The other day I fantasized about becoming a famous writer. I imagined Oprah, or maybe the pediatric blond from the local broadcast news, asking me about my favorite celebrity authors and who inspired me to write. My response was quick and easy—the first was Erma Bombeck, the second was Albert Einstein. Couldn’t you just see them as a couple?

I loved Erma Bombeck. She was so incredibly real to me. She knew about life in the domestic trenches and as a gladiator in the working-woman arena. She dispensed a tumbler of reality with a festive umbrella of whimsy. I thought she was extraordinarily funny, and I wanted her to be my neighbor and good friend. Perhaps she’d pop over on a crisp morning after the kids went off to school and we’d swap stories over coffee, herbal tea, or a mimosa.

Einstein, on the other hand, was surreal to me. Sure, I was undeniably attracted to his wildly unruly hair, but it was my obsession with the desire to think that caused our paths to cross. The social ideals, spiritual beliefs, and reasoning ability (ok, not the brainiac theories) he brought to my world enlightened me in a most transformative way. I would have liked to have met him, or have sat at a nearby café table simply observing him. Fascinations cannot always be explained. Erma would have known just what to say about it.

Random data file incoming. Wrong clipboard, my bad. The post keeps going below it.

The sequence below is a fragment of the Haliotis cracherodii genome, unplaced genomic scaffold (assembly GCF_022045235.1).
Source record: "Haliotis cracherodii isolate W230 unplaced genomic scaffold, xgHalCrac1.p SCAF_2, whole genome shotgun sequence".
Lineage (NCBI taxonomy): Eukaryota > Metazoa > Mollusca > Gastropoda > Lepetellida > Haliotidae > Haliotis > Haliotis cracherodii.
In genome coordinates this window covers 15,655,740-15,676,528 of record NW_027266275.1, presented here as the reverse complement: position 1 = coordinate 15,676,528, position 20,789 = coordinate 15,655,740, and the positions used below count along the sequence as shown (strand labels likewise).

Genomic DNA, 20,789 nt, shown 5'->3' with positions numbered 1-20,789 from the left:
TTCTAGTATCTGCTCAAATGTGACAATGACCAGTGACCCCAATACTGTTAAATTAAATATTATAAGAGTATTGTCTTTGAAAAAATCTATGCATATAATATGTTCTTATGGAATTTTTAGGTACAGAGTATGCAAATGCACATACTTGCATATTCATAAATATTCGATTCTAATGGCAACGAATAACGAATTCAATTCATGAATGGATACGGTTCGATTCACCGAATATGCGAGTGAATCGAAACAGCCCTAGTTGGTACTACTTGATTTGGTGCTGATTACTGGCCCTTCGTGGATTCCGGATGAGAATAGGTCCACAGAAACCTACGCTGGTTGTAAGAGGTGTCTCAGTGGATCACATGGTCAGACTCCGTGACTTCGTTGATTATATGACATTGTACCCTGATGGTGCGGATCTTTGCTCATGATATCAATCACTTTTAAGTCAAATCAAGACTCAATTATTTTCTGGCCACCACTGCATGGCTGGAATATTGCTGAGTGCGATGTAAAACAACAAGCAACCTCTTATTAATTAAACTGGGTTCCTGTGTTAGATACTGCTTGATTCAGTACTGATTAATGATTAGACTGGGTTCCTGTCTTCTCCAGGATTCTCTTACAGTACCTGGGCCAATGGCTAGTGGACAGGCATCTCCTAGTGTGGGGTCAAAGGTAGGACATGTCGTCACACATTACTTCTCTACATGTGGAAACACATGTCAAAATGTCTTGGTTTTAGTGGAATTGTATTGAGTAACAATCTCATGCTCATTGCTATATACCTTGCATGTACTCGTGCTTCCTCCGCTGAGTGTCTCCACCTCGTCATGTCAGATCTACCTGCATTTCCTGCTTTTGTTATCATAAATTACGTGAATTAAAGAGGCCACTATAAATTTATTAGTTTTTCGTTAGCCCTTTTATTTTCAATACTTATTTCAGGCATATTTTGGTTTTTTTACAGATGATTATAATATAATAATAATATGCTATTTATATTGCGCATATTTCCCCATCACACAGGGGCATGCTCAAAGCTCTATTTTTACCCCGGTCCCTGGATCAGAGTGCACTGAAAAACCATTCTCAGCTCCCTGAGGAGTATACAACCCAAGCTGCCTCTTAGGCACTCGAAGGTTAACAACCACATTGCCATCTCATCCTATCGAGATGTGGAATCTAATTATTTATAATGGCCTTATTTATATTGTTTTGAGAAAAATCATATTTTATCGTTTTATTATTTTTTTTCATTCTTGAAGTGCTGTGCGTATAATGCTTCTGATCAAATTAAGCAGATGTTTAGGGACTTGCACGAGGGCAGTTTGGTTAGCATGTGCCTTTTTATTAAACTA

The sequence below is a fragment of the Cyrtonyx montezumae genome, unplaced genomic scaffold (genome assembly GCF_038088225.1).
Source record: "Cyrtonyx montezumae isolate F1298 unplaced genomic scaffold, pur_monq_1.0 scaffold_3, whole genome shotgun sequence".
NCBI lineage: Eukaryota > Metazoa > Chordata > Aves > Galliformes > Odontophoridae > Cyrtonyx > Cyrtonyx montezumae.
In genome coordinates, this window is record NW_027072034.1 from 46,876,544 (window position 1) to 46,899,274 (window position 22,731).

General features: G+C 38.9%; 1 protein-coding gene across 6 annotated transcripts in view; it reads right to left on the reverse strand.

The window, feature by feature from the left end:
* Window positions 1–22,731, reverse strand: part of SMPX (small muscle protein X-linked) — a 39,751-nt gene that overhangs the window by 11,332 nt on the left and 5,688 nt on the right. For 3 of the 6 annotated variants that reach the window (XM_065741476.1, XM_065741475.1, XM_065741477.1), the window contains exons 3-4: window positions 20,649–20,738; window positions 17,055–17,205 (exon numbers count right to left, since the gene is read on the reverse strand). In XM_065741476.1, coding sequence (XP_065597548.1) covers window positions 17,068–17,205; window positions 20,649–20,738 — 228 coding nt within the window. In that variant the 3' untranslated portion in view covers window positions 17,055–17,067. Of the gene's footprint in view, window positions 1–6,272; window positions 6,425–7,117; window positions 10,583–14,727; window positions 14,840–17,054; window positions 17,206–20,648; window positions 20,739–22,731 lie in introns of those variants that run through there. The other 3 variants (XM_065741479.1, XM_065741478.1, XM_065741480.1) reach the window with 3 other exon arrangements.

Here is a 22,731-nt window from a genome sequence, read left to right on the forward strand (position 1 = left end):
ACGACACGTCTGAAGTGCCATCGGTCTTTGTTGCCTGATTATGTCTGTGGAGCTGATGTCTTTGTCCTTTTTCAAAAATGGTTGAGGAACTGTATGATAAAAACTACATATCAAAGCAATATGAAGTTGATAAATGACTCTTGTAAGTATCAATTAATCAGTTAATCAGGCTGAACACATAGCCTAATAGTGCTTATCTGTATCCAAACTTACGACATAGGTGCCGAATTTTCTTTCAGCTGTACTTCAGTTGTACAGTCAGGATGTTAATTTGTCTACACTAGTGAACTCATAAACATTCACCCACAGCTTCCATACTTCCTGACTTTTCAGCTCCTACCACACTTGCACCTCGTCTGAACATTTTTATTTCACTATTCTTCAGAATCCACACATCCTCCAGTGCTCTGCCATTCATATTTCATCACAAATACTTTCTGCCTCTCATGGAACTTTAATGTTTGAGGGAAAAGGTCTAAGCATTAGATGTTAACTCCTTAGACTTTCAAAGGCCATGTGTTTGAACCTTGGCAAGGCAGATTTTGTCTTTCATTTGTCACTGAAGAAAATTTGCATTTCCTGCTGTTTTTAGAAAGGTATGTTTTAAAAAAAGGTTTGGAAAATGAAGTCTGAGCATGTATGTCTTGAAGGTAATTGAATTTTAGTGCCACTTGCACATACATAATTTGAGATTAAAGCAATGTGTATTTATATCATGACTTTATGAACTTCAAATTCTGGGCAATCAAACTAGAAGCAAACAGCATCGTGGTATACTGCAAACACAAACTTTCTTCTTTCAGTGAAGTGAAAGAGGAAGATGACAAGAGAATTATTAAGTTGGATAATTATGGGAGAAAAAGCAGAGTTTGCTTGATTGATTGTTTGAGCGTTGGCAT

I don’t wish for fame or public success, but it would be awesome to be famous and anonymous at the same time—like Howard Hughes shopping at a flea market. I would have fun haggling with someone over a used toaster oven and then leave money on the counter for them to purchase it after I had conceded, all the while walking away feeling supremely satisfied with my $3.00 Lord and Taylor sweater that I’d rescued from spending eternity shoved indiscriminately in the ladies’ sweaters carousel.

“The most beautiful and deepest experience a man can have is the sense of the mysterious.” My guy Einstein said that, and it got me to thinking, as they say. And that thinking changed the trajectory of my life. It changed everything. Maybe I relinquished myself to the powers that be, allowing me to be propelled like a steel orb inside some vast universal pinball machine and, after a few weak attempts at paddle-batting back misfortune, I careened directly into the sweet jackpot spot. I wish I could recall the moment it happened, but it wasn’t the flipping of the proverbial switch that paved the way to some epiphanous moment. It was a slow transformation. Too slow. I wasted nearly a decade of my life pathetically floundering around. No mystery there.


Brenda Sloan

Author: Brenda Sloan

Brenda Sloan started writing in response to the challenge, “One can’t simply just write a book.” Accepting this challenge gave life to her first novel, The Elusive Mot Juste, and turned an amazing woman into an author worthy of recognition. She lives in South Carolina with her husband, four children, and their goofy Labrador, Buddy.